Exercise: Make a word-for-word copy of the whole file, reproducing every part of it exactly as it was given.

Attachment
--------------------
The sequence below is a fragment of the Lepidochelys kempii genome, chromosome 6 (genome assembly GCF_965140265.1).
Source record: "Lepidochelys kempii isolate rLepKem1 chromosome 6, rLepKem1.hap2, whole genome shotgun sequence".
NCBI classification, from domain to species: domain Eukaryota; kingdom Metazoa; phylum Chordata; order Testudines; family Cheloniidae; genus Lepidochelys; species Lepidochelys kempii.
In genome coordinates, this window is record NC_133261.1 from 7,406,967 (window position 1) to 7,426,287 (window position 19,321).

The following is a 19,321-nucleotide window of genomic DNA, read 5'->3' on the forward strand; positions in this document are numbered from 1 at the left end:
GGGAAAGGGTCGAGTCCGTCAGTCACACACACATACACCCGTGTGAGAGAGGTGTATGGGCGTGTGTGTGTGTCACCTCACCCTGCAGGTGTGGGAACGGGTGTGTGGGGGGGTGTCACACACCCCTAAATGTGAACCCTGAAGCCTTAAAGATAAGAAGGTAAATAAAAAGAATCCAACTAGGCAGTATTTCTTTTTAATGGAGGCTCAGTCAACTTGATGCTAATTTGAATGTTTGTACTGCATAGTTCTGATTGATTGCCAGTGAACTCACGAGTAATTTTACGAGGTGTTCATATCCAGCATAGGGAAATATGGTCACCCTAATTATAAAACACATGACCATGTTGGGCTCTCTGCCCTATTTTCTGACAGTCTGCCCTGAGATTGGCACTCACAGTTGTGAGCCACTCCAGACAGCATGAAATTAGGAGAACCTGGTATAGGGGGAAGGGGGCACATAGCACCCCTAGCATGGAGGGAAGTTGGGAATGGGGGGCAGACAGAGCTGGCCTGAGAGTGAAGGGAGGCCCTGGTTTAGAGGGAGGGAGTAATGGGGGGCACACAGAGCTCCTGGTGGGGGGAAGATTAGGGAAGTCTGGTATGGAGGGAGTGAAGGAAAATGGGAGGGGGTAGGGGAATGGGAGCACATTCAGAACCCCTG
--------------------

The sequence below is a fragment of the Lepidochelys kempii genome, chromosome 6 (genome assembly GCF_965140265.1).
Source record: "Lepidochelys kempii isolate rLepKem1 chromosome 6, rLepKem1.hap2, whole genome shotgun sequence".
NCBI classification, from domain to species: domain Eukaryota; kingdom Metazoa; phylum Chordata; order Testudines; family Cheloniidae; genus Lepidochelys; species Lepidochelys kempii.
In genome coordinates, this window is record NC_133261.1 from 7,406,967 (window position 1) to 7,426,287 (window position 19,321).

The following is a 19,321-nucleotide window of genomic DNA, read 5'->3' on the forward strand; positions in this document are numbered from 1 at the left end:
GGGAAAGGGTCGAGTCCGTCAGTCACACACACATACACCCGTGTGAGAGAGGTGTATGGGCGTGTGTGTGTGTCACCTCACCCTGCAGGTGTGGGAACGGGTGTGTGGGGGGGTGTCACACACCCCTAAATGTGAACCCTGAAGCCTTAAAGATAAGAAGGTAAATAAAAAGAATCCAACTAGGCAGTATTTCTTTTTAATGGAGGCTCAGTCAACTTGATGCTAATTTGAATGTTTGTACTGCATAGTTCTGATTGATTGCCAGTGAACTCACGAGTAATTTTACGAGGTGTTCATATCCAGCATAGGGAAATATGGTCACCCTAATTATAAAACACATGACCATGTTGGGCTCTCTGCCCTATTTTCTGACAGTCTGCCCTGAGATTGGCACTCACAGTTGTGAGCCACTCCAGACAGCATGAAATTAGGAGAACCTGGTATAGGGGGAAGGGGGCACATAGCACCCCTAGCATGGAGGGAAGTTGGGAATGGGGGGCAGACAGAGCTGGCCTGAGAGTGAAGGGAGGCCCTGGTTTAGAGGGAGGGAGTAATGGGGGGCACACAGAGCTCCTGGTGGGGGGAAGATTAGGGAAGTCTGGTATGGAGGGAGTGAAGGAAAATGGGAGGGGGTAGGGGAATGGGAGCACATTCAGAACCCCTG